To be continued. 




    The Basics of Lesbian Baby-Making

    Pregnancy/BirthTabatha HansenComment

    Lots of people want to know exactly how we planned our baby. This step-by-step guide is very basic, and it is lacking all of my emotional meltdowns to Rod Steward songs, but it might be useful, or informative or mildly interesting to some of you. Go forth and have a lesbian baby!

    So You Want to Have a Baby Human

    If you find yourself gazing into the eyes of your pet rat and wish more than anything that Jodi was actually your child instead of your rodent, you just might be ready. You have to be willing to give up things you love, like salsa and sleeping sprawled-out, face-down across your bed. You might need to stop eating food with your partner for a few months. You might learn that she won’t actually be there to hold your hair back while you’re puking. It’s okay, though. You’re a strong woman, and on those long, quiet, emotional nights, you’ll be so thankful you have Jodi to share cheese with as you obsessively browse through pregnant lady blogs and forums.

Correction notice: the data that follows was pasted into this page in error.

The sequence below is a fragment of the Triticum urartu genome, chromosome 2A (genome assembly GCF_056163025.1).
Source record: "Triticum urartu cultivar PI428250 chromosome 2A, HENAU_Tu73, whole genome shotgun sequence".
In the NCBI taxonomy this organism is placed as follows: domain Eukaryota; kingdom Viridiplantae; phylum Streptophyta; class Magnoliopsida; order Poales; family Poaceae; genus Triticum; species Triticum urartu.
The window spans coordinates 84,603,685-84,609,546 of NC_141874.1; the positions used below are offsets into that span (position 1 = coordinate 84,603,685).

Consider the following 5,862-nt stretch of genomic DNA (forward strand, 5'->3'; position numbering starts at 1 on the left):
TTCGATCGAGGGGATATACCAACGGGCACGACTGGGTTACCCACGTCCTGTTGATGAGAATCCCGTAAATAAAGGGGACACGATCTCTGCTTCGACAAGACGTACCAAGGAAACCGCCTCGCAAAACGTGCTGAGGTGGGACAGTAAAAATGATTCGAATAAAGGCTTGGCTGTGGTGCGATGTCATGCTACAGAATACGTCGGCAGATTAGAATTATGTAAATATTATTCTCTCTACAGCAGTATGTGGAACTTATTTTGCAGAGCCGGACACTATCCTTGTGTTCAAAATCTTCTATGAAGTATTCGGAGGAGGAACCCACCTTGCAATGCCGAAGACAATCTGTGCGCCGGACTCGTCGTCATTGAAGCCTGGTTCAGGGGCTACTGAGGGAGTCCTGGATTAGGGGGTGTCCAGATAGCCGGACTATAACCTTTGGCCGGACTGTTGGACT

Woman giving birth in an alley, San Francisco

    Woman giving birth in an alley, San Francisco

    How to get you pregnant:

    1.       TALK WITH YOUR PARTNER. It’s important to understand that this baby cannot genetically be both yours and your partner’s. Consider what this means. Do you both want to be parents? Do you both want to be listed as parents on the birth certificate? Learn how far along your state is in the fight for equality and how your partner will be affected if they aren’t listed on the birth certificate or if they don’t adopt. What if you break up? Talk it out, and if you break up in the process of talking it out, be glad things ended before this baby got started.  Most importantly, be sure you both agree who will carry the fetus.

    2.       TAKE CARE OF YOURSELF. Find a good prenatal vitamin to take. Right now. By the time I was ten weeks pregnant, I couldn’t even look at my prenatal, much less swallow it. Our midwife reminded me that it’s the six months leading up to the pregnancy that are the most important for taking care of our bodies. I recommend getting a huge vitamin supply, the 150 capsules instead of the 60. It’ll save you money and they’ll eventually all get eaten. Start exercising regularly. Taking a walk around your neighborhood counts! You’ll cherish that alone time once you’ve got a clingy little human touching you always. Ask your partner if she wants in on this healthy thing, it is much easier to take better care of yourself if your partner wants to make an effort, too.